Welcome back to #ModernistMondays! At TTC, we are constantly inspired by modernist architects and artists from past and present. To showcase some of our favorites, we launched #ModernistMondays, where we highlight one modernist a month to explore with ten quick facts. You can keep up with #ModernistMondays on the TTC Blog, or our Instagram page! For February, our Modernist pick is one of interior design’s pioneering women, Florence Knoll.
Florence Knoll 1917-2019
Knoll was born Florence Marguerite Schust in Michigan, and was orphaned at the age of 12. Her new guardian enrolled her in at the Cranbrook Educational Community, a boarding school where Eliel Saarinen — the famed Modernist architect — was the president.
Florence spent a lot of time over summers with Saarinen and his son, Eero. There, she explored architecture and furniture design with the younger Saarinen and Charles Eames, both of whom would become famous designers in the future. As a student, she interned under Marcel Bruer and Mies van der Rohe, both iconic 20th century architects. Her studies were interrupted due to health reasons and World War II, but she graduated in 1941 from the Illinois Institute of Technology.
After graduation, she moved to New York to work in the interiors department of several architectural offices. Through those jobs, she met Hans Knoll, who owned the Hans G. Knoll Furniture Company. She helped him expand the company exponentially; eventually the two married in 1946, and became partners at the newly renamed Knoll Associates, Inc.
Florence Knoll helped to develop interior design as a respected profession. She preferred the title “interior designer” over “decorator,” as the process required an expertise and skill that “decorator” did not convey at the time. She designed office spaces for prolific companies such as IBM, GM, and CBS in the 1950s. At the time offices were usually decorated with catalog furniture and without much thought, so her design focus opened up a previously unexplored area .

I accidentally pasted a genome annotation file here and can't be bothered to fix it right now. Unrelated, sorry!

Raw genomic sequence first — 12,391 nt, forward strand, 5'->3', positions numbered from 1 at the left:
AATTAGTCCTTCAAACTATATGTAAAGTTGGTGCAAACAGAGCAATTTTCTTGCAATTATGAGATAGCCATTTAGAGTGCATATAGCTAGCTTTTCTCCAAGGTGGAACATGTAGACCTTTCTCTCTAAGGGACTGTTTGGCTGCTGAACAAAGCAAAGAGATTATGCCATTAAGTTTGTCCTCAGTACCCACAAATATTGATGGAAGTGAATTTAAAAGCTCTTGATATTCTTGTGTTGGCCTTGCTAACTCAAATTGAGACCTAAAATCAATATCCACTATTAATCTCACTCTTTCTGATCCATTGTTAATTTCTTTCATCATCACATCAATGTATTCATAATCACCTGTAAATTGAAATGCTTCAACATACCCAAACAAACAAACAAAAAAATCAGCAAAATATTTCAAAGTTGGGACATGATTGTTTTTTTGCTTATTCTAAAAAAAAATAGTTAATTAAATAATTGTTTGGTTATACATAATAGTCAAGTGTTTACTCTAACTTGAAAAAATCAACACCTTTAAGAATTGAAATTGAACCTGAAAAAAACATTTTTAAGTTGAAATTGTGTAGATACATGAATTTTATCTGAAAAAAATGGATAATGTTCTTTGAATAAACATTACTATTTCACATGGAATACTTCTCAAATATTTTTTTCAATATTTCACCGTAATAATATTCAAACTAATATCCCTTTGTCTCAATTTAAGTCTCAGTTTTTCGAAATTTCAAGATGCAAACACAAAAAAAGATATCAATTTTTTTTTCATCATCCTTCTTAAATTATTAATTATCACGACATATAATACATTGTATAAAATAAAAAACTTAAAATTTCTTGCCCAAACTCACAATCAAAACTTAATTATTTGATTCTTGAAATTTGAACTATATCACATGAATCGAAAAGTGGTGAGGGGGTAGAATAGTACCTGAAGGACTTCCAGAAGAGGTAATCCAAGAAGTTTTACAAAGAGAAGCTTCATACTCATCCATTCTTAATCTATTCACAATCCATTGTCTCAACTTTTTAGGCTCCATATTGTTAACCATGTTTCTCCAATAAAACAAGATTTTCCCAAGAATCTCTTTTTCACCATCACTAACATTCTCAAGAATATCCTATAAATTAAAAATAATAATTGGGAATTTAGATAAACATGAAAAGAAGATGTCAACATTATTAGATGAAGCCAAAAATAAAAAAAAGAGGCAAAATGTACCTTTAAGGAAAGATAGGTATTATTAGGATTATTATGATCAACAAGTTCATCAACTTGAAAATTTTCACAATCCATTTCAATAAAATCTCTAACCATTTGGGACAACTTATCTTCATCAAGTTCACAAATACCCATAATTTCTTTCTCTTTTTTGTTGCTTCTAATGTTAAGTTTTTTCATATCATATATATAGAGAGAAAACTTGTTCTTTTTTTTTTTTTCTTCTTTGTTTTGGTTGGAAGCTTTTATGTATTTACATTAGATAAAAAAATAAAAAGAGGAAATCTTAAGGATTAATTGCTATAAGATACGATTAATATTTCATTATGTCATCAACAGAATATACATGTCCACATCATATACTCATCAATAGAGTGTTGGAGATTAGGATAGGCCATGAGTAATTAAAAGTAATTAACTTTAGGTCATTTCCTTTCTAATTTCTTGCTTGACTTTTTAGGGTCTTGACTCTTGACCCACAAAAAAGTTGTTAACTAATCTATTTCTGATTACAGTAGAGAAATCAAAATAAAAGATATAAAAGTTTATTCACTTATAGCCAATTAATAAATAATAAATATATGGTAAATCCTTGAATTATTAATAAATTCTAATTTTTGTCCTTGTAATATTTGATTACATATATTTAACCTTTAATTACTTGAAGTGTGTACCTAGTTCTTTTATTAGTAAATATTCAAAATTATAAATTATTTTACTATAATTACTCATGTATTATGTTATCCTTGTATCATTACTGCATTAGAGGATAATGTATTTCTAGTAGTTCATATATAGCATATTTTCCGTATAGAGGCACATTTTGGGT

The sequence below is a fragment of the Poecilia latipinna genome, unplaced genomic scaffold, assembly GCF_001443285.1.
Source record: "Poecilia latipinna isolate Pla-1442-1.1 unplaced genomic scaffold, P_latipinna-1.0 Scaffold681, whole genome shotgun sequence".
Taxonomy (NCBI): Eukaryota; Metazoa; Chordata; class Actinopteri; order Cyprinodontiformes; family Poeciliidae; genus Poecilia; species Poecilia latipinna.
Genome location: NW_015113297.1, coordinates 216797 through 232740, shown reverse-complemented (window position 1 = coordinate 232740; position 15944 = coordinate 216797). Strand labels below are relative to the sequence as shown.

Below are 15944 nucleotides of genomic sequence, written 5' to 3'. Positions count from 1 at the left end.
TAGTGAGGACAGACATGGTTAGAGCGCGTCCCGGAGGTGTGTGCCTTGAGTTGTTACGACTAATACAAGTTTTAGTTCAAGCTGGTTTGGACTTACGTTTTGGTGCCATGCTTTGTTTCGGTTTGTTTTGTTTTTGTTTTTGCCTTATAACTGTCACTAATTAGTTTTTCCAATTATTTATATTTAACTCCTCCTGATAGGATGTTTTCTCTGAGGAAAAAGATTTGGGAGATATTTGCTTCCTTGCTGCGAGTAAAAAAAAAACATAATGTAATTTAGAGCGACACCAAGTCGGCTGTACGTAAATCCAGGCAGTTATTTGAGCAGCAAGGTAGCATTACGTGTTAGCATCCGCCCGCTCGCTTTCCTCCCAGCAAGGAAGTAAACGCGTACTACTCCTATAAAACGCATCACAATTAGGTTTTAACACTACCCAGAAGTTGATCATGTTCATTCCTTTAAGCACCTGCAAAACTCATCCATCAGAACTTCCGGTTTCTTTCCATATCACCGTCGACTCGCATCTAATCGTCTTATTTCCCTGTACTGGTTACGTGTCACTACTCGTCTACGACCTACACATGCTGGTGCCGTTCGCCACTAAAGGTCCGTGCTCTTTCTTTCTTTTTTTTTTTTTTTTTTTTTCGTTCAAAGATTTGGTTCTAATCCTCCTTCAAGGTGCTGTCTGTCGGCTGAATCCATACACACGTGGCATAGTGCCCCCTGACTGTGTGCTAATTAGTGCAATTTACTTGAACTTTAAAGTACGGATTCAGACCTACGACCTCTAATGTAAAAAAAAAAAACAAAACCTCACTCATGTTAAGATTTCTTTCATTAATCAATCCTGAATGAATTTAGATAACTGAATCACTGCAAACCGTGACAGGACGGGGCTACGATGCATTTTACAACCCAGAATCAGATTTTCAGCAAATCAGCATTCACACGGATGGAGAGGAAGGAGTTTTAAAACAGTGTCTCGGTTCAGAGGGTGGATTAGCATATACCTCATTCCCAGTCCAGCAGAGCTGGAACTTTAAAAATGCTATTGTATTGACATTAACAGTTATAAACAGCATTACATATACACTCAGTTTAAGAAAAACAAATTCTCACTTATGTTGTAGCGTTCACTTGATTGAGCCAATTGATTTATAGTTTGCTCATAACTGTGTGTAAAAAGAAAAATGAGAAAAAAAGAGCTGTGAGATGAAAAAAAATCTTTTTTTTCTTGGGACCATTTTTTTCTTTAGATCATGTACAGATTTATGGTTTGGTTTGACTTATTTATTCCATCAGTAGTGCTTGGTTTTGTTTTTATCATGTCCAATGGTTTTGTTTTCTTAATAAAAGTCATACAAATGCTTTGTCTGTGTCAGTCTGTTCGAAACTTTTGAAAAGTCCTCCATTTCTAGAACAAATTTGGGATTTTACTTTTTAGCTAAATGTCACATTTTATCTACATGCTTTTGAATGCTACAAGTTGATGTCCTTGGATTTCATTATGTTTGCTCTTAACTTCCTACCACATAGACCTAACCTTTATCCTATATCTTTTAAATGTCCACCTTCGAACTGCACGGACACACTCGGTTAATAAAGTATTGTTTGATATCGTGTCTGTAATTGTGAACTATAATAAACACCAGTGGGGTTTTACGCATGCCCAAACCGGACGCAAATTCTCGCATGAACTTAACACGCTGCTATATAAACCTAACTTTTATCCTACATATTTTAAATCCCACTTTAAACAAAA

To better humanize the importance of office design, she provided “paste-ups” – flat models attached to boards with pieces of materials to show layouts and textures. This was the first time such a method had been used for interiors, and it often helped to sell her services to large offices. Today, most designers use some method of mood boards or “paste-ups,” inspired by Knoll.
Knoll believed that architects should apply their design abilities to furniture design. As an executive at Knoll Inc., she encouraged her architect connections, such as Eero Saarinen, Mies van der Rohe, and Isamu Noguchi to create pieces for the brand, which are now some of the most recognizable and beloved pieces of modernist furniture.
Florence Knoll’s outstanding layouts in the Knoll showrooms around the country helped to spread and solidify the role of mid-century furniture in modern design. The growth expanded internationally, with showrooms in Paris and Milan in the early 1950s.
She designed multiple “meat and potatoes” pieces for Knoll collections, intended to complement more flashy Knoll items. Almost half of the pieces in the collection were hers, which included tables, desks, chairs, sofas, benches and stools.
In 1955, Hans Knoll died in a tragic car accident. After his passing, Florence Knoll helped launch Knoll International Inc. and Knoll Textiles in 1960.
In 2003, President Bush awarded her the nation’s highest honor for artistic excellence, the National Medal of Arts.
SOURCES: “Florence Knoll,” Wikipedia; “Florence Knoll Bassett Dies at 101,” Knoll; “Florence Knoll,” Pioneering Women; “Florence Knoll Bassett at 100,” Knoll